BY JOSEPH EHRMAN-DUPRE
Buoyant, clever, sensitive; words can do very little to express the exuberance and authenticity of Daniel Ribeiro’s near-perfect debut feature, The Way He Looks, based on his 2010 short film with the same cast and premise. The film screened this week at NYC's NewFest. A coming-of-age dramedy with a highly original narrative, the movie’s title is provocative for calling into question the ways we “see” the ones we love and just how narrow our worldview may be.
At the center of a sun-dappled, pastel-colored Sao Paulo, Brazil is Leonardo (Ghilherme Lobo, right), a teenager who was born blind and bears the brunt of several surly bullies' wrath at his suburban high school. He longs for independence from his overbearing parents “like every teenager” director Ribeiro was quick to point out at the film’s talkback. His only real friend is Giovana (Tess Amorim, below left), a neighbor and classmate; they adore each other and spend every day together. Their routine is interrupted by the arrival of a cute new student, Gabriel (Fabio Audi, below right), who becomes fast friends with the pair. When Gabriel and Leonardo pair up for a school project, though, Giovana quickly becomes jealous, and the two boys grow even closer.
It’d be a shame to give away too much more, but suffice to say that the film takes unexpected romantic turns while retaining a bubbly and heart-warming sheen. It won the Audience Award at NewFest for good reason. The applause following its screening was deafening.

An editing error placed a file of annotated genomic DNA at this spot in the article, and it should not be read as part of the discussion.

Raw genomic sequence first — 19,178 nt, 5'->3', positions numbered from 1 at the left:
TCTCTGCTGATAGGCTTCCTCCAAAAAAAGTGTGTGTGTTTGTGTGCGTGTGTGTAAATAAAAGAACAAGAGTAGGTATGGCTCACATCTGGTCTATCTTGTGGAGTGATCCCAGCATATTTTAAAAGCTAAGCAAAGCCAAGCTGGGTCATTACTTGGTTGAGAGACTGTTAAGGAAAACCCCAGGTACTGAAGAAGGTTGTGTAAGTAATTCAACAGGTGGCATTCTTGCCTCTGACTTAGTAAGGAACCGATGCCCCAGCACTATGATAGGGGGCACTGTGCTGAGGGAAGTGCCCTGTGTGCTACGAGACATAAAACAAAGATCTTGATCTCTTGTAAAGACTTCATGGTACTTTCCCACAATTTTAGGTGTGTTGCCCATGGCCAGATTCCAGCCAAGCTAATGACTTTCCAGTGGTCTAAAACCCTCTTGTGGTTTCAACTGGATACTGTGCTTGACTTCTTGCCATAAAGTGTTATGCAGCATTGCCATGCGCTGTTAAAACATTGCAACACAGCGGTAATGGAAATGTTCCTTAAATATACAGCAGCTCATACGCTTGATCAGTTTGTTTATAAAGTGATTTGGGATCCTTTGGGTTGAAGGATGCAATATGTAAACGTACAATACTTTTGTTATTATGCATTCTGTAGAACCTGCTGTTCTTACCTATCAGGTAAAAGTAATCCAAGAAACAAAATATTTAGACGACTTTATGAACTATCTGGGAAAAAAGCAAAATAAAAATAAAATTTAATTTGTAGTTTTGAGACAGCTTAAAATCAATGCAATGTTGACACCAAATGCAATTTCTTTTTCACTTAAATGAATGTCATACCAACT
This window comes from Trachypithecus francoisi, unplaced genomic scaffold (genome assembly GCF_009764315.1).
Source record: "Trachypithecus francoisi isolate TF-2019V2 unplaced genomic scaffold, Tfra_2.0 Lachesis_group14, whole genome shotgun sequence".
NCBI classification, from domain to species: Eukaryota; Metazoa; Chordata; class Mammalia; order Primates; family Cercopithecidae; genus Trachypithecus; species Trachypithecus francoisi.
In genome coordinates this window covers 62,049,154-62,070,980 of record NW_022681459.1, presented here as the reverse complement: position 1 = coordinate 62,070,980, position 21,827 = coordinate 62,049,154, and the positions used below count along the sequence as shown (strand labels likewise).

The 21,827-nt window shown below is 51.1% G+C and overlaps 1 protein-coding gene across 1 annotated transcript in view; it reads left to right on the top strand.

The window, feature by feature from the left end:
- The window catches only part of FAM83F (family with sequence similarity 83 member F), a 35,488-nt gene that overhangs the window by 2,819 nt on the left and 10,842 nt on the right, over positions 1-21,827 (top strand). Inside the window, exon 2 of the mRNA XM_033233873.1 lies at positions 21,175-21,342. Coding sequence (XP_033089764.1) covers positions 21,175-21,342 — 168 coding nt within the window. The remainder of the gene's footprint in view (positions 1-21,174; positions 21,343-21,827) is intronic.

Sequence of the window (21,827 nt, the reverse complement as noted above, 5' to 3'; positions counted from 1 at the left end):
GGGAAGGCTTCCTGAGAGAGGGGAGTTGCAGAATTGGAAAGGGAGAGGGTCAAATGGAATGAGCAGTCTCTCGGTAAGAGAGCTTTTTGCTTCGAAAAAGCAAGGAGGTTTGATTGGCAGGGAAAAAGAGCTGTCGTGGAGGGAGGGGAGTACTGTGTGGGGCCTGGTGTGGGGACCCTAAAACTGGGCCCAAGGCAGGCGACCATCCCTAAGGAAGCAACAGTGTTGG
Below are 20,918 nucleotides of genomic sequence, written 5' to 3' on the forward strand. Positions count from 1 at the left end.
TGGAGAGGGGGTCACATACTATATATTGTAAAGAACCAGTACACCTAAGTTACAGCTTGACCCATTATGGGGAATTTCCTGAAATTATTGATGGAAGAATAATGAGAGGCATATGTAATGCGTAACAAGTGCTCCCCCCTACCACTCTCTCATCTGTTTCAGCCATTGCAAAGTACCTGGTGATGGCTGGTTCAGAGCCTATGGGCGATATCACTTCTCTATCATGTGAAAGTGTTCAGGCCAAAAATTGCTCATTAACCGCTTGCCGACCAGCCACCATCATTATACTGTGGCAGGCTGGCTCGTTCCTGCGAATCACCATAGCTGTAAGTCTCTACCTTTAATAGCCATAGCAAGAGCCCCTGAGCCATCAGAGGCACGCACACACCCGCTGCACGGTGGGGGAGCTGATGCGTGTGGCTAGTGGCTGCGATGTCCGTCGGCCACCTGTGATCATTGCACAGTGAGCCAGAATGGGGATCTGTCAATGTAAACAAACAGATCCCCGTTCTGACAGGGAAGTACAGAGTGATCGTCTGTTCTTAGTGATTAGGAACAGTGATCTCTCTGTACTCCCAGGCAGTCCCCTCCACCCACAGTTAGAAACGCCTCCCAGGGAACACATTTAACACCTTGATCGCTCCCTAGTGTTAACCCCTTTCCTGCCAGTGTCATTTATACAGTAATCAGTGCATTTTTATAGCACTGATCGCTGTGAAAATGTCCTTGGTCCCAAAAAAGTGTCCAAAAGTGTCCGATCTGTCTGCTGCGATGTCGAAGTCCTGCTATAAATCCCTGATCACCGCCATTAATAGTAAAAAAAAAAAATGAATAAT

Perhaps the most engaging element of the film is the way it film negotiates Leo’s blindness. We are constantly reminded that Leo cannot see the world around him, or even the people he is closest to in his life. One spooky dream sequence finds him interacting with shadowy black-and-white figures of his classmates, but otherwise the film plays with the idea that sound is Leo’s most prominent sense, and that the people around him are privileged to be able to see. When he and Gabriel go to the movies, the camera lingers on their mouths as he describes what is happening on screen, and the sounds of the cheesy sci-fi film are heightened; at another point, Gabriel and Leo sneak out to “watch” a lunar eclipse, a concept which Gabriel struggles to explain to someone who has never seen one. Leo’s blindness is, therefore, a prominent plot point, one which heightens the tension surrounding he and Gabriel’s relationship with Giovana and each other.
At the film’s talkback, Ribeiro discussed the different vision of love that he hoped the film could present, one based not on the pretense of physical attraction and visual memory, or on fixed notions of sexual orientation. The Way He Looks is not a coming out film in any sense; the word “gay” is never used, Ribeiro stated proudly. Instead he sees it is a natural experience of romantic interest, that someone should fall in love with a person without the confines of a specific label. In this sense, Ribeiro recognized that his film is an ideal vision, though that does not mean the characters exit the narrative unscathed.
The Way He Looks deals frankly with jealousy, bullying, parent-child conflicts, and confusing sexual desires. There are tough scenes, and despite the sunny lensing and cheery outlook, every character has faults. Still, rarely have I left a theater feeling as fulfilled, or as happy to have gotten to know the characters on screen. Perhaps because the film’s love story, constrained by lost sight, is the most original, sensitive, and touching one to come along in quite some time.
Watch the film's trailer as well as the original short film (which *spoiler alert* gives away the whole movie), AFTER THE JUMP...